The virulence of Pseudomonas aeruginosa is multifactorial and under the control of quorum sensing signals, such as acyl homoserine lactones (AHLs). The importance of these molecules in the establishment of infection has been previously reported. These molecules either improve the virulence potential of P. aeruginosa or modulate the host immune response. To establish the immune modulating potential of quorum sensing signal molecules, previous studies have only used synthetic AHLs. However, there can be differences in the biological properties of synthetic and natural AHLs. The use of naturally extracted AHLs from the culture supernatant of P. aeruginosa is likely to simulate natural conditions more than the use of synthetic AHLs. Therefore, in the present study, the immune modulating potential of synthetic and naturally extracted AHLs was compared using a thymidine uptake assay, immunophenotyping and sandwich ELISA in order to assess mouse T-cell proliferation and production of Th1 and Th2 cytokines. Natural AHLs were able to suppress T-cell proliferation, even at low concentrations, compared to synthetic AHLs. The majority of cells undergoing proliferation were CD4+, as revealed by immunophenotyping. The inhibition of T-cells was stronger with natural AHLs compared to synthetic AHLs. Moreover, the natural AHLs were also able to shift immune responses away from host protective Th1 responses to pathogen protective Th2 responses.
Panton-Valentine leukocidin (PVL) is a cytolytic toxin associated with severe community-associated methicillin-resistant Staphylococcus aureus (CA-MRSA) infections. However, the relative contribution of PVL to host cell lysis during CA-MRSA infection remains unknown. Here we investigated the relative contribution of PVL to human polymorphonuclear leukocyte (PMN) plasma membrane permeability and lysis in vitro by using culture supernatants from wild-type and isogenic lukS/F-PV-negative (Δpvl) USA300 and USA400 strains. Using S. aureus culture conditions that favor selective high production of PVL (CCY media), there was on average more PMN plasma membrane permeability and cell lysis caused by supernatants derived from wild-type strains compared with those from Δpvl strains. Unexpectedly, plasma membrane permeability did not necessarily correlate with ultimate cell lysis. Moreover, the level of pore formation caused by culture supernatants varied dramatically (e.g., range was 0.32–99.09% for wild-type USA300 supernatants at 30 min) and was not attributable to differences in PMN susceptibility to PVL among human blood donors. We conclude that PMN pore formation assays utilizing S. aureus culture supernatants have limited ability to estimate the relative contribution of PVL to pathogenesis (or cytolysis in vitro or in vivo), especially when assayed using culture media that promotes selective high production of PVL.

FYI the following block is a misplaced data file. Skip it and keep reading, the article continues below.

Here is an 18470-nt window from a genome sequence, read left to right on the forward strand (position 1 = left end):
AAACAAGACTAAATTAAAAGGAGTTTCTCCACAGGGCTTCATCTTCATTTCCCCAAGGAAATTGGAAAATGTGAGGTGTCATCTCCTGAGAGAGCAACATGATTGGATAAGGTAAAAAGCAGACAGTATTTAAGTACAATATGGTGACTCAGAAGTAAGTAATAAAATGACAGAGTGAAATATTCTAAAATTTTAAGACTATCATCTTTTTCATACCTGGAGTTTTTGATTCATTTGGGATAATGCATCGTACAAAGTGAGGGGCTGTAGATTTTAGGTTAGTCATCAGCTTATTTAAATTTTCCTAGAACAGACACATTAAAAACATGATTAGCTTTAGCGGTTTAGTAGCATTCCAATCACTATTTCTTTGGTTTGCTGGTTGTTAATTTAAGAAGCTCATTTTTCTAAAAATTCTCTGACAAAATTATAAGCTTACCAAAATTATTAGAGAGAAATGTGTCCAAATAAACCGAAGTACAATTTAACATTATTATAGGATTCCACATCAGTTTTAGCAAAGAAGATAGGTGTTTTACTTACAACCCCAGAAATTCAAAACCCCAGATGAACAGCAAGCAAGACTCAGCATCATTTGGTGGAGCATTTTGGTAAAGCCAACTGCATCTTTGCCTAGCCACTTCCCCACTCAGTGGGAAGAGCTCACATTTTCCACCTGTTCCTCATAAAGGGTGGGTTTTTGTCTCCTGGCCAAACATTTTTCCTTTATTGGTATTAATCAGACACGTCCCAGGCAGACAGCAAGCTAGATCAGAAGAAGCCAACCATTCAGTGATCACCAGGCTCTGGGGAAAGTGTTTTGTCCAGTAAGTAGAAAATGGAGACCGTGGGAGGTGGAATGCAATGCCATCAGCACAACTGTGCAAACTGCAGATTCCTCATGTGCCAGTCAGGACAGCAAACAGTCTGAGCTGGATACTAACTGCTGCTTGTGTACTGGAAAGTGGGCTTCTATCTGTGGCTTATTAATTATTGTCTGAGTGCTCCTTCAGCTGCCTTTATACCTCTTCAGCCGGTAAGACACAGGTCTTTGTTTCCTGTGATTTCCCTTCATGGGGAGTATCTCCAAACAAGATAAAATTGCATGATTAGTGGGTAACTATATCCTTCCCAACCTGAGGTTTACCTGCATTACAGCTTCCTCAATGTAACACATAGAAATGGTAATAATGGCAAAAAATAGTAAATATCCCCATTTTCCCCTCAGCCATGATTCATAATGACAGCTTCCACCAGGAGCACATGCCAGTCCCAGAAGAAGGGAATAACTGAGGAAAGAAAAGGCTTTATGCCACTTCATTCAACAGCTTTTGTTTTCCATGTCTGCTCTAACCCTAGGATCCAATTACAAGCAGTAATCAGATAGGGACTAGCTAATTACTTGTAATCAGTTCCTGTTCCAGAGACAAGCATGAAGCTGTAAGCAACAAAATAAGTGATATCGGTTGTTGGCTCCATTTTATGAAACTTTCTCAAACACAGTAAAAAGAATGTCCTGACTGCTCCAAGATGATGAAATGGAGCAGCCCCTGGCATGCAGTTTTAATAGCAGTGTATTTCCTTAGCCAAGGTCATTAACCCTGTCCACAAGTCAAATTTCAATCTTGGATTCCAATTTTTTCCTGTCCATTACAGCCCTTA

STAPHYLOCOCCUS AUREUS; VIRULENCE; LEUKOCIDINS
A community-associated methicillin-resistant Staphylococcus aureus (CA-MRSA) strain known as pulsed-field type USA300 (USA300) is epidemic in the United States. Previous comparative whole-genome sequencing studies demonstrated that there has been recent clonal emergence of a subset of USA300 isolates, which comprise the epidemic clone. Although the core genomes of these isolates are closely related, the level of diversity among USA300 plasmids was not resolved. Inasmuch as these plasmids might contribute to significant gene diversity among otherwise closely related USA300 isolates, we performed de novo sequencing of endogenous plasmids from 10 previously characterized USA300 clinical isolates obtained from different geographic locations in the United States. All isolates tested contained small (2- to 3-kb) and/or large (27- to 30-kb) plasmids. The large plasmids encoded heavy metal and/or antimicrobial resistance elements, including those that confer resistance to cadmium, bacitracin, macrolides, penicillin, kanamycin, and streptothricin, although all isolates were sensitive to minocycline, doxycycline, trimethoprim-sulfamethoxazole, vancomycin, teicoplanin, and linezolid. One of the USA300 isolates contained an archaic plasmid that encoded staphylococcal enterotoxins R, J, and P. Notably, the large plasmids (27 to 28 kb) from 8 USA300 isolates—those that comprise the epidemic USA300 clone—were virtually identical (99% identity) and similar to a large plasmid from strain USA300_TCH1516 (a previously sequenced USA300 strain from Houston, TX). These plasmids are largely divergent from the 37-kb plasmid of FPR3757, the first sequenced USA300 strain. The high level of plasmid sequence identity among the majority of closely related USA300 isolates is consistent with the recent clonal emergence hypothesis for USA300.